Student talks being “open-minded and educated”


Ellen Cooper said she believes spiritual diversity on campus is “essential” for students.

“It’s very easy to sit in your own box with the ideas you’ve been raised with,” she said. “But college isn’t about being in your comfort zone, it’s about learning and expanding your mind.”

Cooper, an intern for the Spiritual Diversity Project at the university, said the project is a product of Historic New Harmony, Office of Religious Life and Office of the Provost. Its mission is to help students live wisely in a diverse community.

Cooper said SDP hosts multiple events to get students involved and educated on spiritual diversity, however they have been poorly attended.

“It’s hard finding people who are very comfortable and happy with where they are,” she said. “People feel no need to learn something that doesn’t pertain to them especially if it’s not for class credit.”

Cooper said they mainly use social media to spread the news and are hoping to expand their means of connecting in the future as their amount of people interacting with Facebook posts increases.

“Students can expect to expand their understanding of the world through a religious lens,” she said. “Although our main goal is to create an inclusive religious environment, we also value education and understand that it is essential in creating a more tolerant campus.”

Cooper, a senior English major with a minor in gender studies and secondary education, said the campus isn’t as diverse as it could be.

“There are people with diverse religions on campus. I’ve met Mormons, Satanists, Pagans and Buddhists. Some of them have expressed they have a hard time connecting to USI and Evansville because there aren’t organizations that pertain to them,” she said. “It’s overwhelming for someone who’s not Christian because they see all the options for someone that’s not them and that’s not inclusive.”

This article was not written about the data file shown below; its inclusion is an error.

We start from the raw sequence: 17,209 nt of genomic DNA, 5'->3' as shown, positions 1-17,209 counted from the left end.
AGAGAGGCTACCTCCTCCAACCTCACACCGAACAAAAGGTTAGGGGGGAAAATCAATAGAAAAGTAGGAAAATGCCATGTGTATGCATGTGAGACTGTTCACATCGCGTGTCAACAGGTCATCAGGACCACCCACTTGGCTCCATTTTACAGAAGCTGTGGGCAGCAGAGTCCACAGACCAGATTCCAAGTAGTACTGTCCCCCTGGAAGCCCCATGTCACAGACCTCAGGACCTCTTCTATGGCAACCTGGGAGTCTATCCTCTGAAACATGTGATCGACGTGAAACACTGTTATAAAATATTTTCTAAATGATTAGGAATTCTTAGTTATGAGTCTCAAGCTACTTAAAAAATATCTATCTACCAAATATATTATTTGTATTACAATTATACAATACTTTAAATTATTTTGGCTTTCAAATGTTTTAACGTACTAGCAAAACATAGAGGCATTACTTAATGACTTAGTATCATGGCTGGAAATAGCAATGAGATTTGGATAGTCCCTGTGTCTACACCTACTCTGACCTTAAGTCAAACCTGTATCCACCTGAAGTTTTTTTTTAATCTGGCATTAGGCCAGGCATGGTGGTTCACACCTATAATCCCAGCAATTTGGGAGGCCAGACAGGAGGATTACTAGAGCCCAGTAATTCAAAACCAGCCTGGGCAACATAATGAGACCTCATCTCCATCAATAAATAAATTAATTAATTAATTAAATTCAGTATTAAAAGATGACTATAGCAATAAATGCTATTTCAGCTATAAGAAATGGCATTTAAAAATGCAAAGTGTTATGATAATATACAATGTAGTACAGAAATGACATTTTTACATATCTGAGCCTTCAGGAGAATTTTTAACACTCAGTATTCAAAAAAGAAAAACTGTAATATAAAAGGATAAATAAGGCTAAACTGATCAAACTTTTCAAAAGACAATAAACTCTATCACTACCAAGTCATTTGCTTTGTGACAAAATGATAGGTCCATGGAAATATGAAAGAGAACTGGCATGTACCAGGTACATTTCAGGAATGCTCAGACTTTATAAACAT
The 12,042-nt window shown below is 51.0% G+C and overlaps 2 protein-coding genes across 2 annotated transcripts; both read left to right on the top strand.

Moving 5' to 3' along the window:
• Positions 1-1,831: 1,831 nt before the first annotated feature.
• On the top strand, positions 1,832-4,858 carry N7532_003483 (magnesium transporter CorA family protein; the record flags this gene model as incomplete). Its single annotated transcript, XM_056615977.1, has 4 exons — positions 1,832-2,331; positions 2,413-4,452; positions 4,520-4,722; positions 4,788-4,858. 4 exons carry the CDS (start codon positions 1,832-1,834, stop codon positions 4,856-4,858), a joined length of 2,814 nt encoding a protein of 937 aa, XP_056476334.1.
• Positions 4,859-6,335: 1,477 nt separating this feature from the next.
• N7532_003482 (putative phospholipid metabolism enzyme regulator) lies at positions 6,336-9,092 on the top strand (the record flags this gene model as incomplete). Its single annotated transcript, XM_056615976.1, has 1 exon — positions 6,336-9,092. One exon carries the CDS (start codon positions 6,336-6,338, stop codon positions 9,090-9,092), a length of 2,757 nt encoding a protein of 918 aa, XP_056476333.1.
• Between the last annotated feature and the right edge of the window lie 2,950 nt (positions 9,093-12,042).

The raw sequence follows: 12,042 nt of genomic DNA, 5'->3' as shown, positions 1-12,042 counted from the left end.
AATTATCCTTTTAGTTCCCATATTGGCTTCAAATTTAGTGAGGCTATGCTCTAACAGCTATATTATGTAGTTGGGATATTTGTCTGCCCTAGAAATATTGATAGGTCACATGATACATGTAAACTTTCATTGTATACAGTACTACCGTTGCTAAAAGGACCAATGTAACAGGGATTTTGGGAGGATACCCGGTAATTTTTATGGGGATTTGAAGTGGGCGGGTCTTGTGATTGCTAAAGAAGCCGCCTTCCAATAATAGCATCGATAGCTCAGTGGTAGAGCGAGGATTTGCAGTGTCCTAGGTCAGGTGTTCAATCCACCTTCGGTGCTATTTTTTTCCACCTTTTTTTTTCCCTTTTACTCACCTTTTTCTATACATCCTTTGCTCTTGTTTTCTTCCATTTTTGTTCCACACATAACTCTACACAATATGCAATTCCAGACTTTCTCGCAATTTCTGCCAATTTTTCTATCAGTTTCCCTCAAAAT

Cooper said she knows many students are fearful of learning about new religions because they feel they are being sacrilegious, when really they are being “open-minded and educated.”

“As a college student, you look insanely ignorant if you can’t see something outside your perspective,” she said. “Students need to learn and be more compassionate.”

Cooper said she feels President Trump has had negative effects on people wanting to branch out of their comfort zones.

She said she has seen places of worship and homes in the LGBTQ community vandalized. Something that she feels the president “not only encourages but rewards.”

Cooper said she encourages people to be educated on other people’s religions and wants them to have the ability to find out what the five pillars of Islam are and learn the Buddhist and Hindu theologies and the basics of Judaism.

“If you let yourself learn something about someone’s perspective, that will make that person more human to you and when you view someone as a human you can treat them well,” she said. “It’s easy to take the face off of a religion, for instance when you hear about Muslims in the media you won’t see them as people following their god. You see people in hijabs as terrorists and it’s important to find the truth and the humanity in the religion.”

Religious Life Director Chris Hoehn said many students come to USI from communities that aren’t as diverse as the university.

“At this time 3,000 students live on campus, and they are moving out the home of origin and living with people with different values then what they have,” she said. Students are trying to figure out what is right for them.”

Hoehn said her goal is to get students to understand what Evansville has to offer in terms of diversity and to connect them with their faith. Which Hoehn believes will help them learn and understand about those that differ from them.

“I think we have a rich base in Evansville that we can educate students with to learn about the world around,” she said. “I think we need to recognize wellness. We need to recognize spiritual and intellectual wellness, and we see that as a need.”

Hoehn said the first step to get students to talk is to raise conversation and to have students say what it means to them to have hope and faith.

“Students find it intimidating because it is so personal. I have an intern who is from Sri Lanka, and when he came here he heard politics and religion are two things you shouldn’t discuss,” Hoehn said. “But if you want to talk about your values, meaning and purpose, I don’t know how you can’t talk about your spiritual beliefs.”


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